Using ICT to Develop Literacy aims to provide a concise overview of the literacy issue and explain how information and communication technologies (ICTs) can be used to enhance literacy education and contribute to achieving the Literacy Decade goals. The booklet focuses on five areas where ICT can be utilised in literacy education: enhancing learning; raising access to literacy education; training of teachers; localising content; and creating a literacy-conducive environment. The booklet also contains examples of the use of ICT in literacy education.
In a country with an army of young people who were, and still are out of school, unemployed and unskilled, the South African’s government launch of the National Youth Service Programme (NYS) in Cape Town five years ago on August 24 was a milestone in the youth development sector.
Poor schooling, television, video games and the use of "SMS language" have all played a part in producing the poor state of literacy displayed by South Africa's university entrants. This is according to the University of the North West Chancellor and chairperson of the Higher Education South Africa, Theunis Elloff.
Eloff, who presented a report on the issue to the parliamentary portfolio committee, says the literacy standards of more than half of university entrants are too low for them to succeed without help.
“Education is the most powerful weapon, which you can use to change the world.” These are the wise words of former president Nelson Mandela who celebrates his 91st birthday this month. Indeed prophetic words calling on all South Africans to account for the way in which education is used to ensure the success of South Africa’s nation-building project.
Gauteng MEC for Education, Barbara Creecy, has acknowledged that there are still a significant number of schools that do not deliver quality when measured in terms of pupil outcomes.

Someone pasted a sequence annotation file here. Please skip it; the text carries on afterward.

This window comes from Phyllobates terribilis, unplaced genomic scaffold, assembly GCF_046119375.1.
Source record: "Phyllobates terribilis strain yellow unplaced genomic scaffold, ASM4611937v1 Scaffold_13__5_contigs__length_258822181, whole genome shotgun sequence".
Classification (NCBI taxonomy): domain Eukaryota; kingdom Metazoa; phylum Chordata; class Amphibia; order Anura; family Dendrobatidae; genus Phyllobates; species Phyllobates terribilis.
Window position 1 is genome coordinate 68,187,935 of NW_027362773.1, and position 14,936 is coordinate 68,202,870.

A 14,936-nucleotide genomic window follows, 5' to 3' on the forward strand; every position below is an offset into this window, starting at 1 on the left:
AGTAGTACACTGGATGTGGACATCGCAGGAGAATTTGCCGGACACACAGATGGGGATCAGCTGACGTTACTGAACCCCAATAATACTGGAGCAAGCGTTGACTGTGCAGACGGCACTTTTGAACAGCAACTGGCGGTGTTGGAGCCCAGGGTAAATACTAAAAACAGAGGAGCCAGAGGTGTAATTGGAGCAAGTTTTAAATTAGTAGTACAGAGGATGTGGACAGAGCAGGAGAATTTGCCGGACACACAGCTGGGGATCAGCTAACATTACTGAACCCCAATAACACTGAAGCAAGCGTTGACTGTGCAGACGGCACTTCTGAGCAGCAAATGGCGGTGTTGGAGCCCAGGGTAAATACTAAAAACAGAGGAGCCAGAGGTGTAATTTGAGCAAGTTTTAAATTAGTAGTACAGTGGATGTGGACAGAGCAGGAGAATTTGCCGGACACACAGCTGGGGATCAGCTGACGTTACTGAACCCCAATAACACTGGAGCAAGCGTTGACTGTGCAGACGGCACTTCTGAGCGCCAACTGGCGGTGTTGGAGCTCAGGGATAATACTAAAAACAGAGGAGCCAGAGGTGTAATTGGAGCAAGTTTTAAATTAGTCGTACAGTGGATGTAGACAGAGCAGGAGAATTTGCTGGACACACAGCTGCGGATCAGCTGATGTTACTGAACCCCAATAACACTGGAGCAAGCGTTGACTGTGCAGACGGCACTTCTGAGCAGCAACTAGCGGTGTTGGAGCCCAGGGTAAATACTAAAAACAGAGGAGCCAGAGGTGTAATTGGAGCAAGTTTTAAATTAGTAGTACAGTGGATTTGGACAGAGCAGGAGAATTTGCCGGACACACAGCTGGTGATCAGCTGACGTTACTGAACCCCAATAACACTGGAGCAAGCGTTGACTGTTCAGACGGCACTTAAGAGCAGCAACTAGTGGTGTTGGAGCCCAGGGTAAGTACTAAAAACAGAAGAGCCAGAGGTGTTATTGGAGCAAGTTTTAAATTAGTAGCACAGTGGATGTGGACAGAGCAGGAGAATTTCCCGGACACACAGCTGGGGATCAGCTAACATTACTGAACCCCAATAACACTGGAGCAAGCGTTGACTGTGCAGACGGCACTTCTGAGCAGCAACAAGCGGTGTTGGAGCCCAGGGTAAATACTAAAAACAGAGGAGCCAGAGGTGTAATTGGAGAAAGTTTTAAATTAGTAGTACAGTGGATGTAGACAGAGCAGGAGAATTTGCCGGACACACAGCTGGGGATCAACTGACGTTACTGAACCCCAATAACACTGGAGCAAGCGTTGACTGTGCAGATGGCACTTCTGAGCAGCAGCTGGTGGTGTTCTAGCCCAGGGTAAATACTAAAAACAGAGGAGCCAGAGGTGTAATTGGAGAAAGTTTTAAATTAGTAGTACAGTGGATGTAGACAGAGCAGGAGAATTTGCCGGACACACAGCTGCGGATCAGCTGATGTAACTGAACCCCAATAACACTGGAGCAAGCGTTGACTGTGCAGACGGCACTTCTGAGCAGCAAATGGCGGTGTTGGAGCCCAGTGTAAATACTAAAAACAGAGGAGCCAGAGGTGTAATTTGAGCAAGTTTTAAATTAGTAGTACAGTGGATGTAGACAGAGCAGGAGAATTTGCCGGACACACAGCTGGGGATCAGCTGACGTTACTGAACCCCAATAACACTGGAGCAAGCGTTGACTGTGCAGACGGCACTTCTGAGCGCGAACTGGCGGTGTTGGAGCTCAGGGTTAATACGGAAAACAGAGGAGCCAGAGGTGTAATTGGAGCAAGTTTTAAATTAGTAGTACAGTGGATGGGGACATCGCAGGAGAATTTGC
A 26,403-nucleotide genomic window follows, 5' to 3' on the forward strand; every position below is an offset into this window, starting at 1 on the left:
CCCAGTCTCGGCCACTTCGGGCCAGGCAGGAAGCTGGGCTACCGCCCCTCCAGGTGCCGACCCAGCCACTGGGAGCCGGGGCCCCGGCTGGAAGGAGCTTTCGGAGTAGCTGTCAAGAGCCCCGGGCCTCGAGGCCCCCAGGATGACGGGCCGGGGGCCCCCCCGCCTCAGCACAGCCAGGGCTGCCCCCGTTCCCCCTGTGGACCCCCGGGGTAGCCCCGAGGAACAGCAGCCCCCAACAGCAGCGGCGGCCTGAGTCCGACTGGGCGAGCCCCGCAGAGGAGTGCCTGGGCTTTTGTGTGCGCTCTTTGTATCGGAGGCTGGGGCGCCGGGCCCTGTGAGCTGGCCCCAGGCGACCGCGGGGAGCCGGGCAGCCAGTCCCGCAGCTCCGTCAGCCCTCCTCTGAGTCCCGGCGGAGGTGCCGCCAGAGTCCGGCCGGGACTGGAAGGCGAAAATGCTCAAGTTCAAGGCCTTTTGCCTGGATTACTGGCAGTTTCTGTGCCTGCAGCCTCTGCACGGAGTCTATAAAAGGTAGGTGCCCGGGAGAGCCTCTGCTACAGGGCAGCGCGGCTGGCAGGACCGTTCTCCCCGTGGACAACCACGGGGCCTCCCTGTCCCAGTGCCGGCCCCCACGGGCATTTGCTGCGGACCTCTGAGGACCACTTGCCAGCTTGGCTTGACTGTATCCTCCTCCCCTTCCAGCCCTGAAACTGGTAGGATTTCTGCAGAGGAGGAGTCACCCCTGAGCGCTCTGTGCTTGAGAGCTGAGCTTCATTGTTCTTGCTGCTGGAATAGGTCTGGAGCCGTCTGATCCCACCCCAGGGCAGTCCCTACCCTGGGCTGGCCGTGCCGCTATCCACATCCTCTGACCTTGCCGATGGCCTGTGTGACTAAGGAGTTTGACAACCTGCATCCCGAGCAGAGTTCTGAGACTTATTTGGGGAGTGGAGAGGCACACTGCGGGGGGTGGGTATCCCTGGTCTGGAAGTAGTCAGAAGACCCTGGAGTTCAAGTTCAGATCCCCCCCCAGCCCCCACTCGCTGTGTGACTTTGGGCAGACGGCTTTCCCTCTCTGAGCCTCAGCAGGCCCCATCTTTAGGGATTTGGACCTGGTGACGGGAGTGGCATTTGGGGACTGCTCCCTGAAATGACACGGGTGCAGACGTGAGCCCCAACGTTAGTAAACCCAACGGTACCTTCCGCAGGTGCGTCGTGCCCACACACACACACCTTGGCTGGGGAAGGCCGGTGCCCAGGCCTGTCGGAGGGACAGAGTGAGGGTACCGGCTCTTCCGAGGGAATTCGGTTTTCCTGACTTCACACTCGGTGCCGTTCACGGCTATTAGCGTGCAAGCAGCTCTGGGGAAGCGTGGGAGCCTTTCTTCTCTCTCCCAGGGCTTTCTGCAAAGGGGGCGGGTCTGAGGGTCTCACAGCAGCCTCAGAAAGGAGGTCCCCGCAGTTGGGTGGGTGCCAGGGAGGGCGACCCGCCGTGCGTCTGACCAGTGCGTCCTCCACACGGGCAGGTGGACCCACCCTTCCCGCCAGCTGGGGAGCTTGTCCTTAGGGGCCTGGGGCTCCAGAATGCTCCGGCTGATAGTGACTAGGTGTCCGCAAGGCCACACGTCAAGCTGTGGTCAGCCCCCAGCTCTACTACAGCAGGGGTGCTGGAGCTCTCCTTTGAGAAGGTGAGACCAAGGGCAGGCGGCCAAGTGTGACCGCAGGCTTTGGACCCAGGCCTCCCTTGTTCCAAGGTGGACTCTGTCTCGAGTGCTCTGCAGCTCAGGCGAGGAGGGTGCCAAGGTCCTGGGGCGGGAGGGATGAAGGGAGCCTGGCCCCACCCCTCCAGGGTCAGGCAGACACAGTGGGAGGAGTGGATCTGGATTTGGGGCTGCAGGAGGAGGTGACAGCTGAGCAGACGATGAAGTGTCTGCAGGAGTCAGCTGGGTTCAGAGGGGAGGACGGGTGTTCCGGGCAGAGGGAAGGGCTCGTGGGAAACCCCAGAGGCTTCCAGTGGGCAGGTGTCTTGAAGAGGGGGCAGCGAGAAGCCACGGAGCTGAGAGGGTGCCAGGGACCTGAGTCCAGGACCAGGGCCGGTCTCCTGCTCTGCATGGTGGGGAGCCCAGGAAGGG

Creecy says that the consequences of this are that many of the youth end up having education without the basics they will need to make their way in the world. She says that the main challenge for any school system is to provide every child with almost one million minutes of quality education.
The Ministerial Committee’s report on transformation and social cohesion and the elimination of discrimination in public higher education institutions, released recently, is one of the most comprehensive and balanced reports on the conditions undermining social cohesion, successful integration and, particularly, academic performance at our universities.
Higher Education Minister, Blade Nzimande, has called for the internationalisation of higher education to be managed to help African countries avert a brain drain.
Speaking during the 2009 World Conference on Higher Education in Paris, Nzimande told delegates that this is part of the result of poor access to education in some African countries.
According to a conference paper, in 2007 over 2.8 million students were enrolled in higher educational institutions outside their country of origin - a 53 percent increase since 1999.
The largest portion of this year’s budget goes to education (some R140.4 billion). Special mention was made of capital expenditure to fix both schools and universities. For those working with poor communities we must welcome increased allocations for school feeding schemes and the building of more schools in poor areas.
More details will emerge once the Minister of Education presents her budget to parliament in the near future.
Afriforum youth says the rights of matriculants who have yet to receive their matric results were being violated.
Speaking in Pretoria after a handful of the class of 2008 students protested outside the Department of Education offices, Afriforum youth chairperson, Ernst Roets, described the delay of the matric results as an infringement of students’ rights.
The matriculants handed over a memorandum requesting the department to identify persons responsible for the delay in releasing the results and to take disciplinary steps against them.